Five of the Greatest American Graffiti Artists

Get to know the artists who turn tags into gallery-worthy displays.

Graffiti has long straddled the line between vandalism and art. And the genre’s ability to walk that line is exactly what’s made it so compelling since it exploded in the 70s and 80s.

Graffiti artists, aka writers, make their mark by tagging and throwing up work around cities, often illegally. A tag – just a single line expression of the artist’s name, kind of like a logo – is the simplest and easiest form. Throw ups – still usually a name but this time in the bubble letter style that comes to mind when you think of graffiti – take things up a level.

But what started as a subversive act, carried out under the cover of night with the threat of arrest, has become a legitimate art form with writers making millions on gallery shows and commissioned projects.

But whether they’re dubbed street artists or fine artists, the American graffiti greats are way more than simple decorators of skate parks and subway cars; they’ve made a pretty huge mark here at home and in cities around the globe. Here are some of the greats.

Utah and Ether

Photo: Graffiti Know How
Photo: Graffiti Know How

Dubbed the “Bonnie and Clyde” of American graffiti, the duo got their start in the mid-2000s subway car renaissance. But they didn’t really rise to fame until an arrest caught some media attention, right after they returned to the U.S. from a tagging trip abroad.

But that didn’t slow the couple down – quite the opposite, actually. Their eclectic brand of art and vandalism can be seen on trains and walls spanning five continents and they regularly show mixed media work in galleries all over the world.

Photo: Brayn Sansivero, Racked
Photo: Brayn Sansivero, Racked

Claw Money

The graffiti artist turned designer/mogul got her start on the streets of New York City in the 1980s, tagging the city with her playful and iconic image of a claw.

Though she’s doesn't take to the streets so much these days, Claw’s distinct poppy style is now woven into the design and branding of her fashion label Claw & Co.—a favorite of none other than the likes of Rihanna, Nicki Minaj, and Kanye West.

She’s also collaborated with big name brands like Nike, Vans, Converse and Calvin Klein, taking her writing worldwide.

Photo: A Syn, Flickr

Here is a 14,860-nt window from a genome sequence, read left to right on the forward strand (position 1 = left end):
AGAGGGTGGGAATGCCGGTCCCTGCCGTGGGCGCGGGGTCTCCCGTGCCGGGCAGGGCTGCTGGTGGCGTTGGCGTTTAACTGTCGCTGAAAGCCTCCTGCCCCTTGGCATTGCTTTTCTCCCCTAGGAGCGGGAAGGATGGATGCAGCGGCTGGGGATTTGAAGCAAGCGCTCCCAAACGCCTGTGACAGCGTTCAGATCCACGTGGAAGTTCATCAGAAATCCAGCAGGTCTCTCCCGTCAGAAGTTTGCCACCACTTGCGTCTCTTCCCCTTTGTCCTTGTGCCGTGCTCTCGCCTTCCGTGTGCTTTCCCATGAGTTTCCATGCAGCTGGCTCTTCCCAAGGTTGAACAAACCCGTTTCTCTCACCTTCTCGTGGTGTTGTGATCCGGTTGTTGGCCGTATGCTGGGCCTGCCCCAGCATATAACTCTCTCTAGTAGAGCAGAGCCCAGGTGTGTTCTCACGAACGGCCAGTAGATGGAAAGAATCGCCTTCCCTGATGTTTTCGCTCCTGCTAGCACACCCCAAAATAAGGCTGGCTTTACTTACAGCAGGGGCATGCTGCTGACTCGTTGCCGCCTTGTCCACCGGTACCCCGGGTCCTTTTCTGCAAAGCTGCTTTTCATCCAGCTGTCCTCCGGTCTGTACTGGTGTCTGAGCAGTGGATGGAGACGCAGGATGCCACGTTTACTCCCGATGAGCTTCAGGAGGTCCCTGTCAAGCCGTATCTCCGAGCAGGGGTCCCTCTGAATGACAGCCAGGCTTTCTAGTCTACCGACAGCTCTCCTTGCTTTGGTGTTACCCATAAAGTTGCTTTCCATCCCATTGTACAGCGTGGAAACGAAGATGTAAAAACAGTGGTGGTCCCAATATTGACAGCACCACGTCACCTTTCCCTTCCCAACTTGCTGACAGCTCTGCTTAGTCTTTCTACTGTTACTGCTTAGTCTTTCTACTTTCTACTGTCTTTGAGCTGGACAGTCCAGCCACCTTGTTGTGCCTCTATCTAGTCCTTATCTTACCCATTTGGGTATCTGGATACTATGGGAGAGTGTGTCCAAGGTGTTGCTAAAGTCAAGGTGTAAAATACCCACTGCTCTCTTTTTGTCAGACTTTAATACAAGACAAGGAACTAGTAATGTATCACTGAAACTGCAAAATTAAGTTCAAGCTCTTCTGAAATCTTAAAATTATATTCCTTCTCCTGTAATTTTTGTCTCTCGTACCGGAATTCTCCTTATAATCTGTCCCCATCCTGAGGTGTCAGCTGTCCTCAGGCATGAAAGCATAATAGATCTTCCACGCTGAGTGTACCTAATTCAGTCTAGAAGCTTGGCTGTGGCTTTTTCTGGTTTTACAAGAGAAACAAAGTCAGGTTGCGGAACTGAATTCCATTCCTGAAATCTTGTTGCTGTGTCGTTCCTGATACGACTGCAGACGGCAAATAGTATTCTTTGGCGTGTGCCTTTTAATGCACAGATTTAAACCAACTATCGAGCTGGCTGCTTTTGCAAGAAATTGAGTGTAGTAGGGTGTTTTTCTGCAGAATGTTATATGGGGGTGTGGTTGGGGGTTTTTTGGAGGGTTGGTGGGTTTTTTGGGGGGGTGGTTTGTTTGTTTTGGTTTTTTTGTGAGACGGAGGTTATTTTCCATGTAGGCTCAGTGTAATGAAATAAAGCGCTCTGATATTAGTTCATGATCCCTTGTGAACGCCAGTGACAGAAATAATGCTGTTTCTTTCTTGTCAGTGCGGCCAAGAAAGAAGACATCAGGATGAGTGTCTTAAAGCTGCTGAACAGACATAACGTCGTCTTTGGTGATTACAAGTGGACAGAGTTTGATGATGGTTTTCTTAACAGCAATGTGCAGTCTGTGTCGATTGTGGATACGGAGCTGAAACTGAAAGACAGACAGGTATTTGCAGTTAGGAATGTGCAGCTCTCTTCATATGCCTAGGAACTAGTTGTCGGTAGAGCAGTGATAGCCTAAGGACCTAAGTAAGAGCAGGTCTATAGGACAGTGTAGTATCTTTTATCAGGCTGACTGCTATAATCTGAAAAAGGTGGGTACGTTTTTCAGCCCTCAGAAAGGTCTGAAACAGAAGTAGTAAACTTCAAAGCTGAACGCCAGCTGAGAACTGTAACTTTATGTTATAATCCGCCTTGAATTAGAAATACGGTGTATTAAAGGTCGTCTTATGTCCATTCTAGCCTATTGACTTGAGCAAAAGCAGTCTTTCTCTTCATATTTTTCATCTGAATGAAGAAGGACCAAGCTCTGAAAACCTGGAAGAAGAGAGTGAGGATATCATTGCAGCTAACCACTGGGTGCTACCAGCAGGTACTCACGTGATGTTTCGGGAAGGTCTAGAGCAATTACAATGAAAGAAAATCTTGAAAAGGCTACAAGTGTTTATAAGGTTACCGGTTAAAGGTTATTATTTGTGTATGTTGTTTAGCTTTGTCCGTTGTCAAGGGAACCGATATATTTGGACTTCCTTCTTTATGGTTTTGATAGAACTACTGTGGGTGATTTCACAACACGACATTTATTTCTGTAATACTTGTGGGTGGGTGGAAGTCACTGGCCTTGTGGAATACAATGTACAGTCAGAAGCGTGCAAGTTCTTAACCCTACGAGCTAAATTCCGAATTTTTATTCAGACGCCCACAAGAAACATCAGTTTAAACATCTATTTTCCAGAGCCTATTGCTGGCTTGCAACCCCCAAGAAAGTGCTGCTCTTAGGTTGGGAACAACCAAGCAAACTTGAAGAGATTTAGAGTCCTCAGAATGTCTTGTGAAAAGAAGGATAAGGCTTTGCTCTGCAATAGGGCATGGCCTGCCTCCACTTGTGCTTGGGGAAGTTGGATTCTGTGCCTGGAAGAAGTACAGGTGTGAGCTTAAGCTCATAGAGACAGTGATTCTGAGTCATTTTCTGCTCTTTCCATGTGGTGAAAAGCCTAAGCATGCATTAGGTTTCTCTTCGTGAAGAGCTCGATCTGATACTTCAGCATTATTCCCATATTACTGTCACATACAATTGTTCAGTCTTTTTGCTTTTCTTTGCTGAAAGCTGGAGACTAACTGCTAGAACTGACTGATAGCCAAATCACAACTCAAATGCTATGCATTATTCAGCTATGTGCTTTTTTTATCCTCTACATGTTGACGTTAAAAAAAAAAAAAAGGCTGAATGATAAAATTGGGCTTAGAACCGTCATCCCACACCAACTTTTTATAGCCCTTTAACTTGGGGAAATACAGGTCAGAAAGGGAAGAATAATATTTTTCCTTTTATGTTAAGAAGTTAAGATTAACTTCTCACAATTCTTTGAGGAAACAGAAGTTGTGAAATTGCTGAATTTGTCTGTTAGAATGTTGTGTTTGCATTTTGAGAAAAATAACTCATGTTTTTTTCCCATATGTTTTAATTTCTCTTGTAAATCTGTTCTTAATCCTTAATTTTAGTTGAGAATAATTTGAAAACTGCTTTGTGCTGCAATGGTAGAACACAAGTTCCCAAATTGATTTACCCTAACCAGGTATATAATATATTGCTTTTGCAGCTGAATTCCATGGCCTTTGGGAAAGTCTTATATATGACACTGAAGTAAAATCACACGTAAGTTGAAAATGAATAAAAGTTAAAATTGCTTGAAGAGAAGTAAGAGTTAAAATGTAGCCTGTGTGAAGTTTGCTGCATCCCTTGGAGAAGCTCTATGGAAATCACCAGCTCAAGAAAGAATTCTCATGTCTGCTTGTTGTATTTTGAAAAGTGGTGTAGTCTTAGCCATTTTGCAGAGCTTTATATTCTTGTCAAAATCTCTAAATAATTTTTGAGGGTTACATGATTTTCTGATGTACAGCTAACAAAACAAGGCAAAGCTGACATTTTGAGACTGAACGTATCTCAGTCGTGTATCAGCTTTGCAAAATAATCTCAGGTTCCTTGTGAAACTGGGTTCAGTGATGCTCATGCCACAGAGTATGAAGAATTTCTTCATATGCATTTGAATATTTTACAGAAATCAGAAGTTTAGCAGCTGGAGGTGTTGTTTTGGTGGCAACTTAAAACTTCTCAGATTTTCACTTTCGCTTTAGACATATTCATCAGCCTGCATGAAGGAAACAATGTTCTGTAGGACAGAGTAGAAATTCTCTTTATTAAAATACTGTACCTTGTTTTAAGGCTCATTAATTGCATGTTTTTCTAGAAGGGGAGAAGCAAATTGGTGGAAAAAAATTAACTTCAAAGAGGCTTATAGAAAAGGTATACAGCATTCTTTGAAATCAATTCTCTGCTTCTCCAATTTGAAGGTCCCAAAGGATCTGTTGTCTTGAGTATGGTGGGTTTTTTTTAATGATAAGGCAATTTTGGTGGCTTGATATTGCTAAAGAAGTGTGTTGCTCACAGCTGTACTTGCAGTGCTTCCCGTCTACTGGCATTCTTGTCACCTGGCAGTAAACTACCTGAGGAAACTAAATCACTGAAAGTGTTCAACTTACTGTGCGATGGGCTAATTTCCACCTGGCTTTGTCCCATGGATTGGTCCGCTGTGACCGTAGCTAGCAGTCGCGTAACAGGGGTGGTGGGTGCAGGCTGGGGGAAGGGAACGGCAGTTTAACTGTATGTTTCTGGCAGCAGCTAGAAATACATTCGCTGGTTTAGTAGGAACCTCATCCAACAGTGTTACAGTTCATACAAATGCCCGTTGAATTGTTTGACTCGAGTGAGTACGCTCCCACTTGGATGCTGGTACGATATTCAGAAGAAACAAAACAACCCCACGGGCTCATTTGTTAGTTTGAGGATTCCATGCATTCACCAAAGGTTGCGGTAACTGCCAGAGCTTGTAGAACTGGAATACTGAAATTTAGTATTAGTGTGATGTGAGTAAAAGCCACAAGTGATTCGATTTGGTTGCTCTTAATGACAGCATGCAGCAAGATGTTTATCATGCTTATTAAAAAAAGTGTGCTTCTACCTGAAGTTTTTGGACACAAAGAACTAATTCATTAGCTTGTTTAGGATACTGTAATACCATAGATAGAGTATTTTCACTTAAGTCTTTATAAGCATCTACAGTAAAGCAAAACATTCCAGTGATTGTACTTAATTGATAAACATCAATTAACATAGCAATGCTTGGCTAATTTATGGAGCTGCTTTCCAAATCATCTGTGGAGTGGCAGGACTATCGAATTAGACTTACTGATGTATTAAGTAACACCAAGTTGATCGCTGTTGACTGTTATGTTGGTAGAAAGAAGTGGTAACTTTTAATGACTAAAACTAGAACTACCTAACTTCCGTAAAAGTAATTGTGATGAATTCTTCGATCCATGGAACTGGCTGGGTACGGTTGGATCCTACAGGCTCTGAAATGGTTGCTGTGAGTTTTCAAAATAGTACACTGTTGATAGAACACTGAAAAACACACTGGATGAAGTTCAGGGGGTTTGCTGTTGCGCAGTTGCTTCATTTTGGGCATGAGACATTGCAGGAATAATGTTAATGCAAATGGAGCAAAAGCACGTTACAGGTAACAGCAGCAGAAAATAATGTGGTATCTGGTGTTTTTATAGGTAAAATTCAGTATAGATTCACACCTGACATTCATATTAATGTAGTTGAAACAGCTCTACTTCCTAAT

Photo: A Syn, Flickr


SABER got hooked on graffiti at the tender age of 13 after seeing some of the next-level street art in his hometown of Los Angeles. The now world-renowned artist is part of legendary street crews MSK and AWR, but he solidified his place as a legendary solo act when he completed the largest piece of graffiti in the world on the concrete banks of the LA river in the late '90s.

The work, which is nearly the size of a professional football field, will go down in graffiti history. Since 2002, he’s been exhibiting his work in gallery shows around the world while remaining an active writer on the West Coast.

Photo: Carnage NYC, Flickr
Photo: Carnage NYC, Flickr

Barry McGee, aka “Twist”

Barry “Twist” McGee perfectly straddles the much-debated line between fine art and street art. He came onto the graffiti scene in the '80s and '90s in San Francisco’s Bay Area, where he’s still known for his signature writing style and incorporation of contemporary urban culture into his work. Think street signs, scrap metal, and discarded bottles and paint cans.

But the guy has also made a name for himself in the fine art world. After ruling the street writing game, he went on to receive his BFA in painting and printmaking from the San Francisco Art Institute.

As a street artist, Twist is best known for his distinctive handstyle (a term to describe the way of writing your tag name), and has a successful career as a real-deal, fully legal illustrator.

Photo: Blade
Photo: Blade


Perhaps better known as “The King Of Graffiti,” Blade made his mark on the New York City rail system in the '70s and '80s. He’s said to have painted over 5,000 subway and train cars, and is best known for his full-car murals.

He's credited with pushing the boundaries of graffiti by creating his own characters (rather than appropriating cultural images, like most artists of his time) and creating large-scale conceptual pieces rather than smaller standalone ones. Blade stopped street writing in 1984, but his contemporary work continues to be shown in galleries and museums like the Museum of Contemporary Art in Los Angeles and the Brooklyn Museum.

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